The process of creating a sourdough starter is an exact science of weighing equal portions of flour and water, putting them into a jar, stirring and letting it sit for a certain number of hours and then repeating the process. Except, each time you repeat the process, you have to discard extra starter before adding to it.

Oh no, my facile mind cries at the thought of so much waste. I can’t let all that magic go down the drain.

So, I put the excess starter in another jar and continue on with the process (which if you remember Lesson 1 is somewhat faulty – yup there’s a Lesson 3 in that one).

Right now, there are 3 starters cooling off their maturation process in the fridge.

Thus far, the first two haven’t developed into spectacular bread results.  Third time lucky. Right? Maybe? Fingers crossed. (Unfortunately, there’s little magic in crossed fingers and third time lucky can also be a strikeout.)

Which brings me to Lesson 3.

3.  Accuracy matters.

Fact is, if the first steps are inaccurate, the results will also be inaccurate.

Somehow, my mind has trouble with this one. I mean, I almost followed the steps. Doesn’t ‘almost’ count for something?

Apparently, in sourdough starter making, that’s just not the case.

Sigh. I really did hope I’d be able to get away with pushing the boundaries just a bit.

And Lesson 4…

4.  Do Not Give Up. (even if you think you’re failing.)

I am still working on mastering this art. Right now, as I type, I have a loaf in the oven. I just took the lid off the cast-iron pot it cooks in to allow the crust to bake all golden and crisp. It is not as beautiful as I would have liked, but it’s definitely an improvement on the last loaf.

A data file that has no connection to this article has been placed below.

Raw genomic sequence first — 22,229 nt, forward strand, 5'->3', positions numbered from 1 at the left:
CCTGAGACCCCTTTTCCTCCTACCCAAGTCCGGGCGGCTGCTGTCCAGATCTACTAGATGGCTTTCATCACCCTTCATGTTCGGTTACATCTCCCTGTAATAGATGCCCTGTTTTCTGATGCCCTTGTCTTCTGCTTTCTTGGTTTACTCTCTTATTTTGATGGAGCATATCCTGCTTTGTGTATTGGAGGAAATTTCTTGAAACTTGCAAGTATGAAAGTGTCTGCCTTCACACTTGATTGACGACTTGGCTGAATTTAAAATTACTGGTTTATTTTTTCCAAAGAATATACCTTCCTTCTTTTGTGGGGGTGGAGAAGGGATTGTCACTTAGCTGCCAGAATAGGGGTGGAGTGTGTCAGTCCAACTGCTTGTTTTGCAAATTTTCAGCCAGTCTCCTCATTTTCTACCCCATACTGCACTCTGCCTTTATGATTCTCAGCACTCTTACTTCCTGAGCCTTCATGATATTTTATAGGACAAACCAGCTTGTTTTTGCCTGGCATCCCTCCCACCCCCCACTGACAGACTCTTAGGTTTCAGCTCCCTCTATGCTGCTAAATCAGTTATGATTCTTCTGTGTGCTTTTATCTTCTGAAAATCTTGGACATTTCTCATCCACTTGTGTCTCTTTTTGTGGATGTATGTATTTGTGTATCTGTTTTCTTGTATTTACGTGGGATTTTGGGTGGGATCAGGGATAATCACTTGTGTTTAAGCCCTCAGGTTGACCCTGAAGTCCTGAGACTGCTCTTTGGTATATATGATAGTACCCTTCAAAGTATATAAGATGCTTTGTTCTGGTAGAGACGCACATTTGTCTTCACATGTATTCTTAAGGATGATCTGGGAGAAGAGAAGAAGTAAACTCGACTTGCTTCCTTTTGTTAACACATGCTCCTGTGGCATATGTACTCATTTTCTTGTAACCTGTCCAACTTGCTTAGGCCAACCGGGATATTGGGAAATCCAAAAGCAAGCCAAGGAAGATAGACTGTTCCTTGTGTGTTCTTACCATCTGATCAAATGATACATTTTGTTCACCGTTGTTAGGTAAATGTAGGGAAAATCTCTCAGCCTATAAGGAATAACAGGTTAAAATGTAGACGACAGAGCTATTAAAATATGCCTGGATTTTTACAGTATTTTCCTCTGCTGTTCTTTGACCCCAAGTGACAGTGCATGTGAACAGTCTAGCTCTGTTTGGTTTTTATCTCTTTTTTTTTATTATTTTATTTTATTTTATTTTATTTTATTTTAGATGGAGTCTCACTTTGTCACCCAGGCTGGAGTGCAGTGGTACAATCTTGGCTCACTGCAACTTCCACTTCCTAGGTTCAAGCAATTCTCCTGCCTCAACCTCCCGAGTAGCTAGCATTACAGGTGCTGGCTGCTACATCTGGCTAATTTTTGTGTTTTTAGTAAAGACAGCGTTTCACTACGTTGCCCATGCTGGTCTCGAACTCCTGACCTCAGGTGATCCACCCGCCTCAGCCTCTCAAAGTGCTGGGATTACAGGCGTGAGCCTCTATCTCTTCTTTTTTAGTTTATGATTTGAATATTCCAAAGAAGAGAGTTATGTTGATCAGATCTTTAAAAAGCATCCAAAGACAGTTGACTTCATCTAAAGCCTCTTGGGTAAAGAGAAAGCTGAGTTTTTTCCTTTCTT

Which brings me to Lesson 5 from the Loaf.

5.  Find the lesson and the pleasure in the act of creating.

Yeah. I know. It would be easy to get all frustrated and huffy and tell myself ‘what a colossal waste of time’ or one of the critter’s favs, ‘you are such a loser’, but seriously, where’s the fun, or the compassion, in that?

Nope. I’m going with savouring the experience, learning from each attempt and growing in my art, and discipline, as well as my sourdough baking skills.

It’s not about creating the perfect loaf (yet). It’s all about learning and growing through the journey and savouring each moment of creation.



Life’s Eternal Nature

The earth has turned in its orbit around the sun, shortening the distance for its rays to travel to the northern hemisphere. Spring is in the air with its promises of new life.

I welcome Spring’s embrace. I welcome the longer days. The warmer air. The buds bursting with the potency of life. The green grass appearing between winter-dead leaves. The river running free of ice. The birdsong filling the air. Robins hopping on the grass. I welcome Spring’s poetic frenzy.

Spring is bursting forth here at the leeward edge of the Rocky Mountains. The breeze blows down off the slopes, across the foothills and into the still quiet streets of the city. People are out and about, keeping their social distance (mostly). Traffic continues to be light. The pathways are full of bicyclists weaving in and out of the pedestrians who walk in single file trying to keep their distance.

We are a winter city. We know how to hibernate. To bundle up. To protect ourselves from the cold. To stay busy inside while the north winds blow outside.